Can You Eat Cheese If Your Lactose Intolerant?

Milk. I call it liquid death. Drink it and within 15 minutes I’m thinking that death just might be better than how it makes me feel.

For me, milk is a serious slider food that will cause a rather nasty RH reaction. And very quickly too! I gave it up after a series of crashes that left me wondering what the hell was going on. At first I thought I had become lactose intolerant. Which is a possibility for many after WLS. They have all the GI symptoms of intolerance after drinking milk or eating other dairy products. Gut pain, bloating, gas and a whole lot more. Me? Not so much. It seems to cause a serious dumping episode. If you’ve had one you know what I’m talking about. First the heart palpatations kick in. Then the sweating and shakes. That’s a sign that your blood sugar has spiked and is now dropping. If it’s a small drop then the symptoms slowly subside. If it turns into a nasty RH crash then the symptoms just get progressively worse. Ravenous hunger starts accompanied by flashing lights in my vision, uncoordiated movement and not being able to think straight. Like I said, milk is liquid death for me.

Rather than try to explain milk induced gut death I simply tell people I don’t drink milk because I’m lactose intolerant. It seems to be easier to understand. But then they get that confused look on their face when I start eating cheese. That’s made from dairy so it should make me sick as well right? Yes and no.

Cheese plate

WLS induced gut death is caused by the naturally occuring sugars found in milk. Mainly lactose. This is also the same sugar that causes problems for people who are lactose intolerant. They have reduced amounts of the enzyme needed to break down this particular sugar. This is what causes all the GI problems they experience when eating dairy products. While us WLSers may still have enough of this enzyme to do the job the problem is actually caused by our re-routed GI tract. The milk quickly slides through the smaller stomach and hits the small intestines too quickly. The body reacts to this sudden rush of milk sugar ultimately creating a dumping episode.

So, if both WLSers and those who are lactose intolerant have issues with dairy because of the milk sugar why can we usually eat cheese?

When cheese is being made much of the lactose is removed along with the whey when the curds are removed. Even more of the lactose is removed when the cheese is aged. It seems the bacteria used to make some types of cheese use the milk sugar as a source of food. This helps to reduce the amount of lactose present in the cheese.  The longer a cheese ages the less lactose it will have. Here’s some cheese tips for both us WLSers and the lactose intolerant:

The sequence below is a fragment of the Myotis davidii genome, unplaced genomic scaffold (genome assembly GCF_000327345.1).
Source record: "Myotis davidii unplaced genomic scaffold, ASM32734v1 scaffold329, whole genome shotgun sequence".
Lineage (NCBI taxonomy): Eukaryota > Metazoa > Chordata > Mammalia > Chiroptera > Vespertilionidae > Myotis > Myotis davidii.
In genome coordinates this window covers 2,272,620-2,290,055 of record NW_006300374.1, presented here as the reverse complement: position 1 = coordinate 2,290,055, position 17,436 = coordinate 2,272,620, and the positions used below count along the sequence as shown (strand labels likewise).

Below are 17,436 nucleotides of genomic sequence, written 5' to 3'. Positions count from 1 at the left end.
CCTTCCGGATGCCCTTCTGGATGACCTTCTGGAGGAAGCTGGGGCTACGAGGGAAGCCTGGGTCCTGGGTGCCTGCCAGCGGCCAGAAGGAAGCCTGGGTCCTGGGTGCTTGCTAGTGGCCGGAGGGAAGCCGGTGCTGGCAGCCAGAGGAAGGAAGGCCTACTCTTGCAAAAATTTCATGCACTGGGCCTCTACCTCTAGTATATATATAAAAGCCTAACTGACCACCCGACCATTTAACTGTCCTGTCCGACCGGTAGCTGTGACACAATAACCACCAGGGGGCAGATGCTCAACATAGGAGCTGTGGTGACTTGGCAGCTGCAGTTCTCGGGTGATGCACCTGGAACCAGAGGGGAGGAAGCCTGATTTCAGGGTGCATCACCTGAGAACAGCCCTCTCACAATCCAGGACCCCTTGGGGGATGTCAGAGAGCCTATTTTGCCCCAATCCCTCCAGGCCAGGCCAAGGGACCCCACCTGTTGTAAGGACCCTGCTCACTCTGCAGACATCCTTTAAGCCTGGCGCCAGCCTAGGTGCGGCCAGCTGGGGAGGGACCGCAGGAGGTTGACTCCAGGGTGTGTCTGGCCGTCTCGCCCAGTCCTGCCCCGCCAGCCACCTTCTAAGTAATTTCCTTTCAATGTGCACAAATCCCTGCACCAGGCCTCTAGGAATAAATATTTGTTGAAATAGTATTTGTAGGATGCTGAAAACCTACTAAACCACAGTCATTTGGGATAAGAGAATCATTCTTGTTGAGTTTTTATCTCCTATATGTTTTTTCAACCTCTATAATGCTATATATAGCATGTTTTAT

– Choose a ripened, aged cheese. These are usually hard cheeses such as cheddar, swiss, parmesan, romano, etc

– Avoid processed cheese (Velveeta anyone?). Not only is this type of cheese not ripened/aged but it also has additional milk solids added to it which makes it even higher in lactose.

– Fresh or unripened cheese such as cottage cheese, mozzarella, cream cheese and queso fresco will contain high amounts of lactose.

– Pay attention to how much cheese your eating. A sprinkly of parmesan cheese on your minestrone soup might not bother you. Eating  several ounce of cheese in one sitting might cause problems.

– For those who have had WLS another issue that might cause problem with cheese is the fat content. High amounts of fat will cause dumping symptoms for some. It might not actually be the lactose in the cheese causing a problem. It could be the fat.

If you find you also have problems with milk and are looking for a suitable replacement I highly suggest Blue Diamond Unsweetened Almond Breeze and Silk PureAlmond Milk. Both companies also have a vanilla flavor that is good to cook or bake with. I’m not a big fan of soy milk but I hear many people do enjoy it. Be careful when purchasing any type of almond or soy milk. Some are unsweetened and others, especially the chocolate flavored ones, have a lot of extra added sugar.

How about you? Have you had problems with milk or dairy products since surgery? Do you just avoid milk or have you been using a milk replacement?

Picture: ulterior epicure

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